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So, you have decided mindfulness is not for you?

Maybe you just have not found your parmesan?

My husband and daughters recently went out on a half day fishing trip. My youngest daughter who is seven years old caught 17 fish in those three hours. She was the winner but everyone had a successful day. My husband asked the fellow who led the trip about their success. He conceded that he had spent lots of time finding just the right spots to guarantee lots of fish for his customers but then he said he also felt a large portion of the success was due to the bait he used….parmesan. Now my husband has done lots of fishing in his life but has never used parmesan as bait but it absolutely worked and it was just the outcome they were all wanting – a successful day fishing and then a delicious dinner for all. Everyone felt great!

This made me think a lot about mindfulness and the response I get from people when I introduce it at workplaces. Whilst there is lots of buzz and hype about mindfulness and people have heard to a varying degree of the benefits there are still lots of people who have decided that it is just not for them. It made me think maybe they just have not found their parmesan, something unique that make mindfulness successful for them; makes them feel great! Of course the research about the benefits is compelling. Once something we just thought “felt” good for us we now know is good for us. We know it leads to increased focus and attention. It allows us the opportunity and the space in our interactions with others to respond and not react and have just that second, to make a decision on how to proceed which can lead to improved relationships. We also know focus and attention is harder and harder to come by, in a world where we are asked to be across multiple modalities and there is a beep or a buzz to capture our attention.

So, what might your parmesan be? Perhaps you have found sitting practice uncomfortable, you really don’t like to focus on your breath. But then have you tried a sitting practice with more instructions where you scan through your body to recapture your attention. Maybe you have thought those workplace sitting practices that focus on gratitude are a bit “warm and fuzzy” for you, but you found the practice where you looked at noticing your thoughts and how to manage these to be really beneficial, as often you have found your thoughts can spiral down into places that are not helpful. Trying different practices helped you to find something that was successful for you – your parmesan.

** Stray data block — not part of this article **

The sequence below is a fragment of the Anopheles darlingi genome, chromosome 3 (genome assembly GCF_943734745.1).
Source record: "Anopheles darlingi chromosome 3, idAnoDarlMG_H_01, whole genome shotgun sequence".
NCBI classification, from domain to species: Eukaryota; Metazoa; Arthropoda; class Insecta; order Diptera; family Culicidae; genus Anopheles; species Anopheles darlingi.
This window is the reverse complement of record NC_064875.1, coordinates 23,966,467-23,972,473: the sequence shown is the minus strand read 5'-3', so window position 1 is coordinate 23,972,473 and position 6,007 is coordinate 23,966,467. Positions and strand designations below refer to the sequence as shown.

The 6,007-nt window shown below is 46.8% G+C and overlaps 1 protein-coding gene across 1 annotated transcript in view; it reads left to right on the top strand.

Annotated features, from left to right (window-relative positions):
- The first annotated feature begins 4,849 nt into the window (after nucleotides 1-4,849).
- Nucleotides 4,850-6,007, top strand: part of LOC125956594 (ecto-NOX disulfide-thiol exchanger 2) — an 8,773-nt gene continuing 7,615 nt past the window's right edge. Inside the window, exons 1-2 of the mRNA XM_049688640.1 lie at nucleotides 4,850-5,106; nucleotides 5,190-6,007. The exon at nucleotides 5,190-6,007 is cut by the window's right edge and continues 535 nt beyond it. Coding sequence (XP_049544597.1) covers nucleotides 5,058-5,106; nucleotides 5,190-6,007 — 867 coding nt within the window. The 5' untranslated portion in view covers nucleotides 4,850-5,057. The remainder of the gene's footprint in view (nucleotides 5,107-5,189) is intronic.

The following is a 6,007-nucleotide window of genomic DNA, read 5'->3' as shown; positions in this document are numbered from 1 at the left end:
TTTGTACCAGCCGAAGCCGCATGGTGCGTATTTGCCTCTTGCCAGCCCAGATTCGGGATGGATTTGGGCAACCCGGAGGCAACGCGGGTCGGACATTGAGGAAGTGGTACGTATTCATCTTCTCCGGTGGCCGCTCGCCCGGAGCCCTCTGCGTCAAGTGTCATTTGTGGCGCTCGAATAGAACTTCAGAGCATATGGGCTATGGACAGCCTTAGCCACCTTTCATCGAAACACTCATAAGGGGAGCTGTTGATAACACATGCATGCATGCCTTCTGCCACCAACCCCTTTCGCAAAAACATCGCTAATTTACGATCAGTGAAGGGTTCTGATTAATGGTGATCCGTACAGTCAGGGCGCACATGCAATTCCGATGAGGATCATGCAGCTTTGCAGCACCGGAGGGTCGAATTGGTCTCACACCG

However, maybe you have tried a number of different sitting practices and all it did was make you feel more agitated. That is why you can confidently say mindfulness is not for you. However, have you broadened your net? Have you explored other ways of integrating mindfulness into your everyday life? Maybe giving mindful walking a go, where you really ground into your feet or use open awareness to focus on things around you rather than getting caught up in your “monkey mind.” Have you made an effort to really focus on tasting your coffee or your lunch to explore mindful eating. Perhaps you would enjoy giving mindful listening a go, where you get a chance to offer your colleague or friend focused listening rather than the usual distracted listening we offer those around us. Perhaps you noticed that you picked up a lot more from the conversation and that you really connected with the other person and that in itself felt good. Trying these integrated practices might just be your “parmesan.”

These are all ways of incorporating mindfulness into our lives and by doing so reaping the rewards of these practices. Before you rule mindfulness out make sure you heed the advice of the fisherman who led my families’ successful fishing trip. Make sure that you have checked out all the places you can find mindfulness and perhaps all the different way of practicing it because there may be one that really is just right for you. Have you found your parmesan?

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People look for retreats for themselves, in the country, by the coast, or in the hills . . . There is nowhere that a person can find a more peaceful and trouble-free retreat than in his own mind. . . . So constantly give yourself this retreat, and renew yourself.

- MARCUS AURELIUS

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